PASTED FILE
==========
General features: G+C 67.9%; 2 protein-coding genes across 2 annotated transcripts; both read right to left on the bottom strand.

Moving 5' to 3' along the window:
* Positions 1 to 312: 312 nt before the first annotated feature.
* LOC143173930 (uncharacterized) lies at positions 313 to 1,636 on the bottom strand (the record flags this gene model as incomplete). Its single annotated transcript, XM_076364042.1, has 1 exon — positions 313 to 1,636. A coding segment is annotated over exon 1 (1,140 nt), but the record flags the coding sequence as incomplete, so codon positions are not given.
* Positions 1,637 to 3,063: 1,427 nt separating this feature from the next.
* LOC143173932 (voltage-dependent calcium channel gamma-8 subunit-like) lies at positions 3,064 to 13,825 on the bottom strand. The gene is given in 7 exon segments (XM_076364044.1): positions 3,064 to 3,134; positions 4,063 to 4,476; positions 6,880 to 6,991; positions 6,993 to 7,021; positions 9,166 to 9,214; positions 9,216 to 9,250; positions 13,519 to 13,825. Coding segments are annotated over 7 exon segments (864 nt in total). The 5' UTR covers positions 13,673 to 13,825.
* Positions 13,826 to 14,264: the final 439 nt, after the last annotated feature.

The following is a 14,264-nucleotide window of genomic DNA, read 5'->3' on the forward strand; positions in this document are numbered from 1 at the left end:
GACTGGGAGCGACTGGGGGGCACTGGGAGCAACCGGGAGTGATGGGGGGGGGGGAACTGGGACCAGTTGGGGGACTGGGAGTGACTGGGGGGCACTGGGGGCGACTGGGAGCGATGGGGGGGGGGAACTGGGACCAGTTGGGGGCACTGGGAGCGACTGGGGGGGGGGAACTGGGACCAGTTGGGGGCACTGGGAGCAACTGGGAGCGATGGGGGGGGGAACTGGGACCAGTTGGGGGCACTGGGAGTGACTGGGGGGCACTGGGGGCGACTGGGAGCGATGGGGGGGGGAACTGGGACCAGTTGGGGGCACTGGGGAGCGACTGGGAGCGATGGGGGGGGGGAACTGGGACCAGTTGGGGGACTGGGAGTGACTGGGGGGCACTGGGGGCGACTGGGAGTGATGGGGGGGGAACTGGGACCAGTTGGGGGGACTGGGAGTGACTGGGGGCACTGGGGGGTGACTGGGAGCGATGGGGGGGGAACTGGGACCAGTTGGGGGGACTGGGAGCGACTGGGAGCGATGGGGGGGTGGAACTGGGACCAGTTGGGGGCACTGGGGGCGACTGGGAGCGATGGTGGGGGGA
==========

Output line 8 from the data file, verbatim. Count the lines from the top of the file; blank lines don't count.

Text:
The following is a 14,264-nucleotide window of genomic DNA, read 5'->3' on the forward strand; positions in this document are numbered from 1 at the left end: